cover image Blood: A Southern Novel

Blood: A Southern Novel

Michael Moorcock. William Morrow & Company, $22 (336pp) ISBN 978-0-688-14362-6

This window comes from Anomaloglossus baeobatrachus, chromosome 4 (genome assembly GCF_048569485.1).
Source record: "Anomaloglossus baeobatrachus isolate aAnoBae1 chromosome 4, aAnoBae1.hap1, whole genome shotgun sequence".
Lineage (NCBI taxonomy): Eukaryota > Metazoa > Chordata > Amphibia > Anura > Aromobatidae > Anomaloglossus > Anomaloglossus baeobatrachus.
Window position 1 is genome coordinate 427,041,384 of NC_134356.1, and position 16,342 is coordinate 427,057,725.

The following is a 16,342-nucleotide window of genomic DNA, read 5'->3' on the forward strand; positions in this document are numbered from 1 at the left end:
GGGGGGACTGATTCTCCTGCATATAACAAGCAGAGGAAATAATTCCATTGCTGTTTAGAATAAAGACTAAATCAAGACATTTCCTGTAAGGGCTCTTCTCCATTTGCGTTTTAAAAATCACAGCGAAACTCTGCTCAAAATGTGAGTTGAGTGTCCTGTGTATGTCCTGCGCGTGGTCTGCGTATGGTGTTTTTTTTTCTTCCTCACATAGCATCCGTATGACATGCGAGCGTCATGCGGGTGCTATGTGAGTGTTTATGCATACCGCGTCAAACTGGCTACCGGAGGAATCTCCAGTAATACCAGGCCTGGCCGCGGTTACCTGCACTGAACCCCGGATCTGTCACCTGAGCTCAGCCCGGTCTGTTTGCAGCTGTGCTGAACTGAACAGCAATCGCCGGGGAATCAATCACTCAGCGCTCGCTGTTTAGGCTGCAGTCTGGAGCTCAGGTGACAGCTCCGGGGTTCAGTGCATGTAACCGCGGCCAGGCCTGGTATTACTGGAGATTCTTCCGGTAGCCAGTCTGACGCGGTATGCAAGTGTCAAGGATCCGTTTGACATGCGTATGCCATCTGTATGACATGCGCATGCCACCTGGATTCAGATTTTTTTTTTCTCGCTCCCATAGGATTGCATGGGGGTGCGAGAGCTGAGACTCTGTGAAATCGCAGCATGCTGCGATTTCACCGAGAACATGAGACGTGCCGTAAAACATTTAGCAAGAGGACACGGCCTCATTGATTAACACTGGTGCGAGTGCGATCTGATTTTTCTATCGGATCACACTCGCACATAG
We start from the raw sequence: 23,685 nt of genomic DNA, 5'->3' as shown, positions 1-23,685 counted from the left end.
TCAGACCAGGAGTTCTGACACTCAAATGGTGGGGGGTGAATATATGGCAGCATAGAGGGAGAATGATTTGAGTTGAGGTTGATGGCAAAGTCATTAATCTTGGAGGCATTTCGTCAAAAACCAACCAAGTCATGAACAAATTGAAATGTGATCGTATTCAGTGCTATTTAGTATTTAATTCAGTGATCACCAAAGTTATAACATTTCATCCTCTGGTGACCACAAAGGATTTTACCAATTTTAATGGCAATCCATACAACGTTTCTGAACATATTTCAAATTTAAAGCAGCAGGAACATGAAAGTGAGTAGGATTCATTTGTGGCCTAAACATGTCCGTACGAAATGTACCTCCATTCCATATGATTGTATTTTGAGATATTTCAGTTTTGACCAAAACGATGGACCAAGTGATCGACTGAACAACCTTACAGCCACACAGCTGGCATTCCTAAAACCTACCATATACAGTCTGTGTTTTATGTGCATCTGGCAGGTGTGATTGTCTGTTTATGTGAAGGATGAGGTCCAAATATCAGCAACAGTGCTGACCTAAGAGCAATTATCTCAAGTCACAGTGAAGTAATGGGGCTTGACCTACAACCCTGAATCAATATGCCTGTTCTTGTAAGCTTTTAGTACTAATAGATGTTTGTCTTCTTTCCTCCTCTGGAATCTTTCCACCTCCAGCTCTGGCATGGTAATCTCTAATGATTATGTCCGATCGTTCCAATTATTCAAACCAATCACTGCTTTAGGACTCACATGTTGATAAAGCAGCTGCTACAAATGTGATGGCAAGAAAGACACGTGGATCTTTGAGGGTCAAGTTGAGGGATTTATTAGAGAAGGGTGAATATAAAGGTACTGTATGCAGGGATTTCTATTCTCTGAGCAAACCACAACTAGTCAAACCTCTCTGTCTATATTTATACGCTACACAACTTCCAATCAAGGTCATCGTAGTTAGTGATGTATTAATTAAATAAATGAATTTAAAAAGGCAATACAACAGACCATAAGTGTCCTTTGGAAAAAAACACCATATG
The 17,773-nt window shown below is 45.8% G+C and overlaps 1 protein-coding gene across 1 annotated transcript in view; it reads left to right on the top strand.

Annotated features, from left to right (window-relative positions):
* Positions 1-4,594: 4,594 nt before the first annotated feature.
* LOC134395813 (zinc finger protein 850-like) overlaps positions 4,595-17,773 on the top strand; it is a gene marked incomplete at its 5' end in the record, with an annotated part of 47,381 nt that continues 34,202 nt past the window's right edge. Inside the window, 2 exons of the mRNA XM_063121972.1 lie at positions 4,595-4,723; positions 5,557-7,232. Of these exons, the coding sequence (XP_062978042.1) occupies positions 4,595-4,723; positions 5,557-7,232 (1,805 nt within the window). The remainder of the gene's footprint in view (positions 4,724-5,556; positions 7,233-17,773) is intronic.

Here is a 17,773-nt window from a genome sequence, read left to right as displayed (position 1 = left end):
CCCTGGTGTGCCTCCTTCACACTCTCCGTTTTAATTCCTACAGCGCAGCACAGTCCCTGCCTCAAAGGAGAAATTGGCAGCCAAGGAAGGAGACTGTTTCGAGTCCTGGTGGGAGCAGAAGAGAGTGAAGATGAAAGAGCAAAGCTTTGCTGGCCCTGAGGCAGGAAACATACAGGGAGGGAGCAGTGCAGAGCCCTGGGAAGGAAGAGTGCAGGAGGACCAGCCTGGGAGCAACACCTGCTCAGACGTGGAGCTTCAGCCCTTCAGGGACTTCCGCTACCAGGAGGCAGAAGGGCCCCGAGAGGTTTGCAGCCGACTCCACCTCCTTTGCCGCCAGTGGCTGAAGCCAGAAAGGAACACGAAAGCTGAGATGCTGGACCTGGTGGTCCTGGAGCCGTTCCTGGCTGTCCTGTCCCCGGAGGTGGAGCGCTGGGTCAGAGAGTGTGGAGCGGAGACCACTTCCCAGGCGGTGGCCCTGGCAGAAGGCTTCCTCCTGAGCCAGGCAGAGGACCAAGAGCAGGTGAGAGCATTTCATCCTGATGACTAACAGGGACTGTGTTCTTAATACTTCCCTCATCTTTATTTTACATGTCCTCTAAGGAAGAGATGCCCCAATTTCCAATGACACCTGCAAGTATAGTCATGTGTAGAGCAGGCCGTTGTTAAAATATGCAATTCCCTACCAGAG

Encroaching chaos brings out the best and worst in human beings and other life forms in this inventive novel built from stories originally published between 1991 and 1994. In an alternate postbellum American South, where the social roles of blacks and whites are reversed, an interdimensional doorway known as the Biloxi fault is gnawing away at the fabric of reality, threatening to absorb the entire planet into the ``multiverse'' beyond. This world is the oyster of Sam Oakenhurst and Jack Karaquazian, both jugadors, or evolutionary accelerations of the riverboat gambler, whose incessant cardplaying symbolizes the effort to impose order on randomness, and whose willingness to take risks sets them apart from the novel's other characters. Their adventures up and down the Mississippi eventually bring them into contact with buccaneer Paul Minci and Rose, the Countess von Bek, a human-plant hybrid whose romantic allure inspires the duo to reflect at great length on the importance of chivalry, honor and other codes of social conduct in these decadent times. The narrative is sometimes too cerebral and static, enlivened only by serial installments of ``Corsairs of the Second Ether,'' a pulpy space opera about the battle between the forces of order and chaos. Moorcock (Lunching with the Antichrist) offers a vision of an alternate South so convincing, however, it may leave readers questioning how well they know their history. Those who appreciated the philosophical dimension Moorcock brought to sword-and-sorcery fiction with his Elric saga will find similar pleasures here. (Nov.)